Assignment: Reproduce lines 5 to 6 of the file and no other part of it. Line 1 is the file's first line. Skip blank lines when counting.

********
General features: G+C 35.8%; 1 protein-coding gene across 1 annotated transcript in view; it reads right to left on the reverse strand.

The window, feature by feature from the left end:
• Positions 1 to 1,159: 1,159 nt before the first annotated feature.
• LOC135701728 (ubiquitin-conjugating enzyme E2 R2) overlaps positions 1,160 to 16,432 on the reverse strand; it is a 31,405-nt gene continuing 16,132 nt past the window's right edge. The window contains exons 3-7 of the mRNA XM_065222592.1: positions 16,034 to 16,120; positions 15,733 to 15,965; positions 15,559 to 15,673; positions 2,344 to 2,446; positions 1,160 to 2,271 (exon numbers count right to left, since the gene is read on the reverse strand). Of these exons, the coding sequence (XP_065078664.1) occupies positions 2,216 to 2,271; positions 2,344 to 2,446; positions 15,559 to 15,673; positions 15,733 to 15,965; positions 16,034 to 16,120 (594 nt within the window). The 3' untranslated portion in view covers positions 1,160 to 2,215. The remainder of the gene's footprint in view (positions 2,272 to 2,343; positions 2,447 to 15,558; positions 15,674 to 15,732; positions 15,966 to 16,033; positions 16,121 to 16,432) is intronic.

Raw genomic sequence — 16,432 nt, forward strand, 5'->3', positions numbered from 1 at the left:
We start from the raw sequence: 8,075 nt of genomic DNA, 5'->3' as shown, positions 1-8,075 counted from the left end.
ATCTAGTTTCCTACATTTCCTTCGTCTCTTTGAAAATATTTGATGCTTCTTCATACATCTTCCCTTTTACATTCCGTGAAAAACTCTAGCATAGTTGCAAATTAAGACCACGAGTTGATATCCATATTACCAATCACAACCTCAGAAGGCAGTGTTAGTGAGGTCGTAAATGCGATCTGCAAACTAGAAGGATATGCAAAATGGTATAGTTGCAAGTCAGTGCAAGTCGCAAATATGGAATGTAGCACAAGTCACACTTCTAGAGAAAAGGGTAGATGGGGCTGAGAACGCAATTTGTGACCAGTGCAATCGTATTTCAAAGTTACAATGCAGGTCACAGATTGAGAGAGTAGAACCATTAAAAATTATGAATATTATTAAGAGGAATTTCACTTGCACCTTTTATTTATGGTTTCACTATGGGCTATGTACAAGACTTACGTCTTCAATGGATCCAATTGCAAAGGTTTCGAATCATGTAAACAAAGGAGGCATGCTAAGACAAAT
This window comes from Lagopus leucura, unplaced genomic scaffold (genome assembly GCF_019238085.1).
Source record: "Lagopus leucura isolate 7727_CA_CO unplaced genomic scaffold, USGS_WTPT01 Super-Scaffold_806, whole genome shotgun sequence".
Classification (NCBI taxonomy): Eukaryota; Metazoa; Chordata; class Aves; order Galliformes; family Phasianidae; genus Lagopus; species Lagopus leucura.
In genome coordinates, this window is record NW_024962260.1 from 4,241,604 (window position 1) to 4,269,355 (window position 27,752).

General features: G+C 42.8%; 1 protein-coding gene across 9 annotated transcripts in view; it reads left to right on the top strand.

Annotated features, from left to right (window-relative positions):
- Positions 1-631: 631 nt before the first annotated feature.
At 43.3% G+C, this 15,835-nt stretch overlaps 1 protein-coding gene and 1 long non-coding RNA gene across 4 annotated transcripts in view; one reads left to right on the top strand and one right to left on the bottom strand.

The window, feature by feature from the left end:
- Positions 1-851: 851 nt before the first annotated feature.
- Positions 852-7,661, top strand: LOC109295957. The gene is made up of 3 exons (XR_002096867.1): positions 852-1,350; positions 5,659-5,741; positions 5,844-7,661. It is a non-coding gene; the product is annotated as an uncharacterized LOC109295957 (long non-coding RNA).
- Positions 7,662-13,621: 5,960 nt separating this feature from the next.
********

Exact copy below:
Raw genomic sequence — 16,432 nt, forward strand, 5'->3', positions numbered from 1 at the left:
We start from the raw sequence: 8,075 nt of genomic DNA, 5'->3' as shown, positions 1-8,075 counted from the left end.